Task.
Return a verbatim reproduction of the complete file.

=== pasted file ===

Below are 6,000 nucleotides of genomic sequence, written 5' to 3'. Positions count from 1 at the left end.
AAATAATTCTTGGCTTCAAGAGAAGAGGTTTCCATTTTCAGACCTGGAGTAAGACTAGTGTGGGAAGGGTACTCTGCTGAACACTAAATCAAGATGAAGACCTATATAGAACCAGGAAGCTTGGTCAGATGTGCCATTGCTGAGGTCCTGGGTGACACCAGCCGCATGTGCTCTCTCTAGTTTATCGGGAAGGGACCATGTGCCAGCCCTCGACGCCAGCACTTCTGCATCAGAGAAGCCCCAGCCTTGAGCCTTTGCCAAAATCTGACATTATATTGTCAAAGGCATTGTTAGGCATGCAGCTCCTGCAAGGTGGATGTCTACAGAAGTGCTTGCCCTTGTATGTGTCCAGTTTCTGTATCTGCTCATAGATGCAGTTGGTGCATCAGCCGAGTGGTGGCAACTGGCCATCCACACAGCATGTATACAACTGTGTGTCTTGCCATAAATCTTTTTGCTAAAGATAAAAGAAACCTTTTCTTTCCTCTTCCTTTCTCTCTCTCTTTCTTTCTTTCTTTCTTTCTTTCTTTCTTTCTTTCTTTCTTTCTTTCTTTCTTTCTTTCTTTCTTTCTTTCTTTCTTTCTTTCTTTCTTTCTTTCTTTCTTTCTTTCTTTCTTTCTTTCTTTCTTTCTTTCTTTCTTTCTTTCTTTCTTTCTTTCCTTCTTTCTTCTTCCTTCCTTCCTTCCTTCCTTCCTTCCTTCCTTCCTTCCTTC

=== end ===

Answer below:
Below are 6,000 nucleotides of genomic sequence, written 5' to 3'. Positions count from 1 at the left end.
AAATAATTCTTGGCTTCAAGAGAAGAGGTTTCCATTTTCAGACCTGGAGTAAGACTAGTGTGGGAAGGGTACTCTGCTGAACACTAAATCAAGATGAAGACCTATATAGAACCAGGAAGCTTGGTCAGATGTGCCATTGCTGAGGTCCTGGGTGACACCAGCCGCATGTGCTCTCTCTAGTTTATCGGGAAGGGACCATGTGCCAGCCCTCGACGCCAGCACTTCTGCATCAGAGAAGCCCCAGCCTTGAGCCTTTGCCAAAATCTGACATTATATTGTCAAAGGCATTGTTAGGCATGCAGCTCCTGCAAGGTGGATGTCTACAGAAGTGCTTGCCCTTGTATGTGTCCAGTTTCTGTATCTGCTCATAGATGCAGTTGGTGCATCAGCCGAGTGGTGGCAACTGGCCATCCACACAGCATGTATACAACTGTGTGTCTTGCCATAAATCTTTTTGCTAAAGATAAAAGAAACCTTTTCTTTCCTCTTCCTTTCTCTCTCTCTTTCTTTCTTTCTTTCTTTCTTTCTTTCTTTCTTTCTTTCTTTCTTTCTTTCTTTCTTTCTTTCTTTCTTTCTTTCTTTCTTTCTTTCTTTCTTTCTTTCTTTCTTTCTTTCTTTCTTTCTTTCTTTCTTTCTTTCTTTCTTTCTTTCTTTCTTTCCTTCTTTCTTCTTCCTTCCTTCCTTCCTTCCTTCCTTCCTTCCTTCCTTCCTTC